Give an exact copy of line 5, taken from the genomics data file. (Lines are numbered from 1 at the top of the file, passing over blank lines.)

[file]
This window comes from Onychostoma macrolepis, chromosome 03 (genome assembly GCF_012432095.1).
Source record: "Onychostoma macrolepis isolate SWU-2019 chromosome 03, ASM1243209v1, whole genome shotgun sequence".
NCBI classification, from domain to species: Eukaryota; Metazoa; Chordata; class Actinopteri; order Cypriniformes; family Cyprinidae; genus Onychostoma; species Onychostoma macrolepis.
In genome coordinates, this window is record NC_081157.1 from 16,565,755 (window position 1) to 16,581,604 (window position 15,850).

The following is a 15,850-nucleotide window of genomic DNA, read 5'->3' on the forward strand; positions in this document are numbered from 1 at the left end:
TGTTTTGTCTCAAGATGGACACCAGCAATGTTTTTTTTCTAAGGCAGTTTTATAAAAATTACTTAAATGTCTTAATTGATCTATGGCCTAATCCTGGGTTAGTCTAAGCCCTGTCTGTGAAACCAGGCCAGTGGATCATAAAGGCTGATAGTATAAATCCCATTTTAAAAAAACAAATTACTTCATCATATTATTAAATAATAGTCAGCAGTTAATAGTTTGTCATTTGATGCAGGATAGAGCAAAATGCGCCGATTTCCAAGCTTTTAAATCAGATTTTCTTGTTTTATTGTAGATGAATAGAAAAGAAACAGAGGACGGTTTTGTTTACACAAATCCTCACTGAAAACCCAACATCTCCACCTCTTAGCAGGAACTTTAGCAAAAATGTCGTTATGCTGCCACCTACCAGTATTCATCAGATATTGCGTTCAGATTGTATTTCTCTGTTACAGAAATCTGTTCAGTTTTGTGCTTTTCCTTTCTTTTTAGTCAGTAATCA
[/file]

The following is a 15,850-nucleotide window of genomic DNA, read 5'->3' on the forward strand; positions in this document are numbered from 1 at the left end: